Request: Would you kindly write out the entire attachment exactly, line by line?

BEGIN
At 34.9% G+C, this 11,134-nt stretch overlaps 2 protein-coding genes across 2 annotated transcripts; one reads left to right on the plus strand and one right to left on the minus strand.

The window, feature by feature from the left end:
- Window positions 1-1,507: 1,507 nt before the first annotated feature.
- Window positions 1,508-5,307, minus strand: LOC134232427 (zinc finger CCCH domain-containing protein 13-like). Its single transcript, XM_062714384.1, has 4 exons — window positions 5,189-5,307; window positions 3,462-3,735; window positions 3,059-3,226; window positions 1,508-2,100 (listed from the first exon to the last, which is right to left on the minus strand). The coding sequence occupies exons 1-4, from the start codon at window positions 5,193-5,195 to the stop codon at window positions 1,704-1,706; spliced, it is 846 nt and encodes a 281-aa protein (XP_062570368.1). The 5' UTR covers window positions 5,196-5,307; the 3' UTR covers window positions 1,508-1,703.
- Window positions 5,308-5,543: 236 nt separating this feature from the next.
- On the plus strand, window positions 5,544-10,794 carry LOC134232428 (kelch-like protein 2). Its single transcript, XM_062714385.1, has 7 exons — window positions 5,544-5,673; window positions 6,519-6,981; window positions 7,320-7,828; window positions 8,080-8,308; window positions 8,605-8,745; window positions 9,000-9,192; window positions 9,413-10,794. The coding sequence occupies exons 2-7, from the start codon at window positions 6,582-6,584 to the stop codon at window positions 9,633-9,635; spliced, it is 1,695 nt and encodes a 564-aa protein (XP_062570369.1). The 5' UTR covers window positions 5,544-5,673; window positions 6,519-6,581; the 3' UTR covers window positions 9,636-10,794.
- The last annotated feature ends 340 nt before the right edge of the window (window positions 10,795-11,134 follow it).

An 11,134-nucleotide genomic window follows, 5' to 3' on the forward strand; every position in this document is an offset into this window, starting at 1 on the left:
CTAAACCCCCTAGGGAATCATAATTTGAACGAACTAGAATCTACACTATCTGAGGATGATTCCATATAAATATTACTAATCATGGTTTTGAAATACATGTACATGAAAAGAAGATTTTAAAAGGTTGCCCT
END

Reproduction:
At 34.9% G+C, this 11,134-nt stretch overlaps 2 protein-coding genes across 2 annotated transcripts; one reads left to right on the plus strand and one right to left on the minus strand.

The window, feature by feature from the left end:
- Window positions 1-1,507: 1,507 nt before the first annotated feature.
- Window positions 1,508-5,307, minus strand: LOC134232427 (zinc finger CCCH domain-containing protein 13-like). Its single transcript, XM_062714384.1, has 4 exons — window positions 5,189-5,307; window positions 3,462-3,735; window positions 3,059-3,226; window positions 1,508-2,100 (listed from the first exon to the last, which is right to left on the minus strand). The coding sequence occupies exons 1-4, from the start codon at window positions 5,193-5,195 to the stop codon at window positions 1,704-1,706; spliced, it is 846 nt and encodes a 281-aa protein (XP_062570368.1). The 5' UTR covers window positions 5,196-5,307; the 3' UTR covers window positions 1,508-1,703.
- Window positions 5,308-5,543: 236 nt separating this feature from the next.
- On the plus strand, window positions 5,544-10,794 carry LOC134232428 (kelch-like protein 2). Its single transcript, XM_062714385.1, has 7 exons — window positions 5,544-5,673; window positions 6,519-6,981; window positions 7,320-7,828; window positions 8,080-8,308; window positions 8,605-8,745; window positions 9,000-9,192; window positions 9,413-10,794. The coding sequence occupies exons 2-7, from the start codon at window positions 6,582-6,584 to the stop codon at window positions 9,633-9,635; spliced, it is 1,695 nt and encodes a 564-aa protein (XP_062570369.1). The 5' UTR covers window positions 5,544-5,673; window positions 6,519-6,581; the 3' UTR covers window positions 9,636-10,794.
- The last annotated feature ends 340 nt before the right edge of the window (window positions 10,795-11,134 follow it).

An 11,134-nucleotide genomic window follows, 5' to 3' on the forward strand; every position in this document is an offset into this window, starting at 1 on the left:
CTAAACCCCCTAGGGAATCATAATTTGAACGAACTAGAATCTACACTATCTGAGGATGATTCCATATAAATATTACTAATCATGGTTTTGAAATACATGTACATGAAAAGAAGATTTTAAAAGGTTGCCCT